Think twice before charging the taxpayer … Tony Abbott is expected to introduce a raft of tough rules to stop politicians making dubious travel claims. Photo: Andrew Meares
The Prime Minister, Tony Abbott, will cave into massive public pressure today and set tough new rules on politicians’ travel expenses after a Fairfax Media campaign exposed politicians regularly claiming taxpayer money to attend weddings, football matches and check on their far-flung investment properties.
The strict new measures will clamp down on politicians claiming expenses on weekend stopovers at destinations en route to Canberra.
They will also stop politicians employing relatives in parliamentary or electoral offices.
League lover … Barnaby Joyce during a State of Origin touch rugby match at Parliament House Canberra on Wednesday 26 June 2013. Photo: Andrew Meares Photo: Andrew Meares
Politicians who have their travel claims rejected will be hit with a fine that is 25 per cent of the total amount, which will be paid back to the Department of Finance as well.
Mr Abbott is expected to approach the remuneration tribunal with the planned changes today.
The rule changes, to be detailed by Special Minister of State Michael Ronaldson on Saturday morning, come after widespread public anger at the travel rorts scandal in Canberra that has embroiled a growing number of MPs.
Fairfax Media led a vigorous campaign on the issue, exposing dubious claims by politicians for attending weddings, rugby league matches and other social functions. Flights, hire cars, taxis and accommodation have all been billed to the taxpayer for such events, with expense claims from both sides of parliament coming under scrutiny.
More than $ 20,000 has been repaid in the last in the past month by politicians since Fairfax Media revealed on September 29 that two of Mr Abbott’s most high-profile ministers claimed thousands of dollars for attending the wedding of close friend and Sydney shock jock Michael Smith. Attorney-General George Brandis and Deputy Nationals leader Barnaby Joyce subsequently repaid $ 1683 and $ 615.90 they had respectively claimed for the trip.
Fairfax Media also revealed that West Australian MP Don Randall and a family member flew to Cairns for an overnight stay in November 2012. Mr Randall claimed the $ 5259 trip was “electorate business”, despite it being 3446 kilometres from his electorate of Canning.
Mr Joyce has also come under fire for claiming $ 5300 worth of expenses for attending three NRL games last year.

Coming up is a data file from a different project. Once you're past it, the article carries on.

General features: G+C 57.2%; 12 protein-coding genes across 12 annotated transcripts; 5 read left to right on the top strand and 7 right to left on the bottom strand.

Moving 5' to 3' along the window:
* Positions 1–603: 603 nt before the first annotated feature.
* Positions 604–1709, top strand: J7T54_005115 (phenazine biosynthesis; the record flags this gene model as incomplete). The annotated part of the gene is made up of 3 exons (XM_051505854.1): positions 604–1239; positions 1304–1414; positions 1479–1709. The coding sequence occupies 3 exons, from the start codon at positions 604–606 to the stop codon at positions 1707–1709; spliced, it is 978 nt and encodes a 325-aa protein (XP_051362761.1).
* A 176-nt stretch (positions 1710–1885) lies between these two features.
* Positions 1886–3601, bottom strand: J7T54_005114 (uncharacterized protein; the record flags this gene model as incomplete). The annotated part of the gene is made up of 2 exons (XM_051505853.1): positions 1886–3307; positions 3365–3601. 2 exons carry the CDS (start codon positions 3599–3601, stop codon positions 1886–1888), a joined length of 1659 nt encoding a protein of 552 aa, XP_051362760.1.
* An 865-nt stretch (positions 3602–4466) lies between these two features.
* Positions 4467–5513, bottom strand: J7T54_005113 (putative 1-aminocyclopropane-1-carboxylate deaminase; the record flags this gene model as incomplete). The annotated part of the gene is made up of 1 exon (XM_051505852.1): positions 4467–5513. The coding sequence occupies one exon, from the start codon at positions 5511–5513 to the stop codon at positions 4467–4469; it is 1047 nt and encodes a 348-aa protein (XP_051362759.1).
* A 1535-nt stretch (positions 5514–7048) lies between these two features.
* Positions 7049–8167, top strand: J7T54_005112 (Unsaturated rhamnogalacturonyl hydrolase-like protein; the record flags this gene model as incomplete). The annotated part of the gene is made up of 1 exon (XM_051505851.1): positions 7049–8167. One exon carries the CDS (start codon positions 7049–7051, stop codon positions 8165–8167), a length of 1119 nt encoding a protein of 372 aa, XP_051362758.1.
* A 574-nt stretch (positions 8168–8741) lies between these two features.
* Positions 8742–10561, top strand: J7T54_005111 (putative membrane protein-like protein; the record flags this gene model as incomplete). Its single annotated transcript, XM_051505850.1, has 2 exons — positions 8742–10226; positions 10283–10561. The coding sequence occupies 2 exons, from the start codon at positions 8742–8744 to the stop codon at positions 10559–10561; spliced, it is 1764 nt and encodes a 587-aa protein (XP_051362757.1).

The Deputy Nationals leader, who was given free tickets to watch a State of Origin game and two NRL finals in corporate boxes, claimed flights to Sydney, Comcars and overnight travel allowances to the value of $ 4615 as well as $ 741 to fly a family member Sydney and join him at the NRL grand final on September 30.
He has so far refused to pay back these costs, telling ABC Radio:
”The only reason you go to them is because you’re invited [as] an official guest. The only reason you’re an official guest is because you’re a politician. By reason [of] you being there, they talk to you about their business.”
Mr Abbott himself repaid $ 1095 for attending the wedding of former colleague Sophie Mirabella in 2006 and $ 609 for Mr Slipper’s event the same year.
A spokeswoman for the Prime Minister said on Saturday that an announcement would be made “strengthening the rules governing parliamentarians’ expenses”. The Prime Minister, who is in Western Australia at the Liberal Party state conference, is expected to speak about the changes later today.
The Prime Minister would not need to introduce legislation to implement most of the new rules on travel expenses but is expected to seek bipartisan support if any legislative amendments are needed.
Readers were invited to help Fairfax Media investigate politicians’ expenses with links to MPs’ expense reports from July 2008 to December 2012 posted on Fairfax media websites.
Fairfax readers contributed leads on possible travel rorts to our journalists and provided commentary on the debate online. The scandal clearly rankled with hundreds of comments posted regularly on articles.
One reader dryly observed:
‘‘The moth ‘plague’ is no doubt the result of so many politicians having to open their wallets to repay dubious travel expenses.’’
A story on the Prime Minister claiming expenses to compete in the Port Macquarie Ironman attracted 570 comments alone.